World Review – October 30, 2014.
As denoted by the range circles in the illustration below, Chinese airbases in the South China Sea provide the ability to patrol the entire area, with anti-submarine patrol aircraft. Contained within that area are shipping lanes used by oil tankers quenching China’s ever-increasing thirst for Middle East oil.
Since this article was originally published, Russia & India began a rearmament/training program for Vietnam with Russia providing them submarines. The recent incident with the US Navy sea drone, was near Scarborough Shoal.
BEIJING’S land reclamation project in the South China Sea’s disputed Spratly Archipelago, bringing barely submerged islets above the surface, is a primarily defensive rather than offensive enterprise, says freelance writer Kevin Brent.
China has initiated recovery work on islets of the Gaven, Johnson South and Cuateron Reefs in the Spratlys. It has used dredged materials from cutting shipping channels to bring the land above the surface of the water and expand its size. The work has mirrored its efforts in the Paracel Islands, which it seized from Vietnam in 1974.
The Spratlys are believed to have rich natural resources and are close to fishing grounds and major shipping lanes.
The dispute over their ownership involves Vietnam – which holds several islands – China, Taiwan, the Philippines and Malaysia. All claim the whole or some of the territory.
Western defense expert commentary on Chinese intentions in the Spratlys has drawn two conclusions:
- Beijing seeks to project power and hegemony by the enlargement of China’s West Pacific footprint. It is desperate to add sources of oil and natural gas entirely under total Chinese control.
- The Chinese economy has an increasingly voracious appetite for natural resources and Beijing will exploit any that it can obtain. It views dependency on foreign energy sources as a national security issue.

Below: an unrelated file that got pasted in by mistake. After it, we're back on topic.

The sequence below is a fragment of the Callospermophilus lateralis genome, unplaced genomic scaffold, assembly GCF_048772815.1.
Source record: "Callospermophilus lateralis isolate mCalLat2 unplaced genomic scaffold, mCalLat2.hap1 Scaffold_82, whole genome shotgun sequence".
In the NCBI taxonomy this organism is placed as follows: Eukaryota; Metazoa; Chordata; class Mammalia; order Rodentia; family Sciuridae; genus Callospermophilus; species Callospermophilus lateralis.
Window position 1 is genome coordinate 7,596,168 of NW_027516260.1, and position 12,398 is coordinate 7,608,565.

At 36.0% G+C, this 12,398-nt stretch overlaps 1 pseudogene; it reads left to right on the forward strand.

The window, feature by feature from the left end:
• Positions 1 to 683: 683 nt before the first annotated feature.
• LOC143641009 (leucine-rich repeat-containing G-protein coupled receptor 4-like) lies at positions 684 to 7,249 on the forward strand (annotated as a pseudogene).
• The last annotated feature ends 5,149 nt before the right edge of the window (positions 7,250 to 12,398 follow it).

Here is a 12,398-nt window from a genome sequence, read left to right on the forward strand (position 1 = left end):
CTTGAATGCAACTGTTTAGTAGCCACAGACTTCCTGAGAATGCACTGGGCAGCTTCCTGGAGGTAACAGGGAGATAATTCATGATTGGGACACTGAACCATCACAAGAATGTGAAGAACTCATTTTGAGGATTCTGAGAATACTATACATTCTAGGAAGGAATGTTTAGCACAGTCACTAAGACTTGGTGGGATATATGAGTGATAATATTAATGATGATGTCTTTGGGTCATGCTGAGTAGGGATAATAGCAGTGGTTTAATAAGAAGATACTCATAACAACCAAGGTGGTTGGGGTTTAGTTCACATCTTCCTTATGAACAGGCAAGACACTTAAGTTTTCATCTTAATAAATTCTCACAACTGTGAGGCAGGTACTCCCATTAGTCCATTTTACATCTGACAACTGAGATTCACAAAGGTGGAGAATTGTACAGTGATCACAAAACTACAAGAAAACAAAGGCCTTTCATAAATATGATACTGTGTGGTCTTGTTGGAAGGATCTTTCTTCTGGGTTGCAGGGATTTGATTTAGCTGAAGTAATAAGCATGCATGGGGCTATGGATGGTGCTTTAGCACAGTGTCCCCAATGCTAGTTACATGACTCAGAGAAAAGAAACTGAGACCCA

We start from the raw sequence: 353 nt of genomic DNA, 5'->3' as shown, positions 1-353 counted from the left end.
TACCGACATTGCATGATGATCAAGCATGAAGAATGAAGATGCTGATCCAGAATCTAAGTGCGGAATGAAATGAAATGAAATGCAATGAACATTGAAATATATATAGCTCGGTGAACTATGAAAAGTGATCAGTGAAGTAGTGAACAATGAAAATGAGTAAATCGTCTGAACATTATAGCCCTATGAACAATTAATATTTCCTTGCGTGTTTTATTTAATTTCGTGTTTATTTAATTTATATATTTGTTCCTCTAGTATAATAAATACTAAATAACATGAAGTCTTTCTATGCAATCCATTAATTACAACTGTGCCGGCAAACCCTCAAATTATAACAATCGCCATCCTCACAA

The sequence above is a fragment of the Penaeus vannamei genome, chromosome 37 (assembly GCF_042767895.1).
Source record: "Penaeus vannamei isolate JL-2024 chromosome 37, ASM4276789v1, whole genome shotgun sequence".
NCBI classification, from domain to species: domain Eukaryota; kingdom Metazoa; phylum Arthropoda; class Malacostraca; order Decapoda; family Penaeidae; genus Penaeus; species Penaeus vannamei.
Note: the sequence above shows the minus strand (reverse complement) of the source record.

The strictly military aspect to its efforts in the islands – named after 19th Century British explorer Richard Spratly – is where conclusions, by even the best defense experts, become murky and confused over exactly what is Beijing’s logic behind seizing them and beginning land reclamation.
United States and allied land-based aircraft and carrier battle groups would make short work of eliminating any offensive military value the Spratlys would hold for China.
This could be accomplished without even landing troops to seize the territory, as was done by the ‘island hopping’ strategy of the Pacific campaigns of the Second World War. Japanese air and naval bases were neutered of any offensive potential by aerial and naval bombardment; and their garrisons left to ‘wither on the vine’.
In that light, there is no practical military logic to Beijing making the Spratlys – known as the Nansha Islands in China – a staging area for strategic offensive operations. Beijing would first have to negate the certainty of US armed intervention.
The only logical purpose for military development of the Spratlys is naval and air defense of commercial shipping to and from China. This particularly applies to tankers bringing Middle East oil to an energy-needy economy; in wartime they would supply thirsty naval and air forces and China’s numerous mechanized infantry and armored divisions.
China is simply extending a maritime defense footprint in the South China Sea, similar to that employed by Allied naval and air forces against German U-boats. The Allies achieved that by establishing bases around the north and central Atlantic for long-range maritime patrol aircraft conducting anti-submarine warfare (ASW).
Chinese ASW aircraft deployed from the Spratlys, Paracels and Hainan Island would provide contiguous ASW and anti-surface warfare coverage from Taiwan to the Malacca Straits to protect wartime convoys from submarine attacks.
However, this defensive posture still does not negate US military intervention if the war being fought by Beijing is against America and her allies. China simply does not have the battle fleet needed to take on and defeat US Navy carrier battle groups anywhere in the Pacific.
The only logical answer is that China anticipates fighting a naval enemy that has a potent submarine force, but few or no aircraft carriers; a surface fleet comparable to, or smaller than China’s; and an enemy with whom going to war would not trigger US military intervention.
The only major naval powers in Asia which match that description are Russia and India.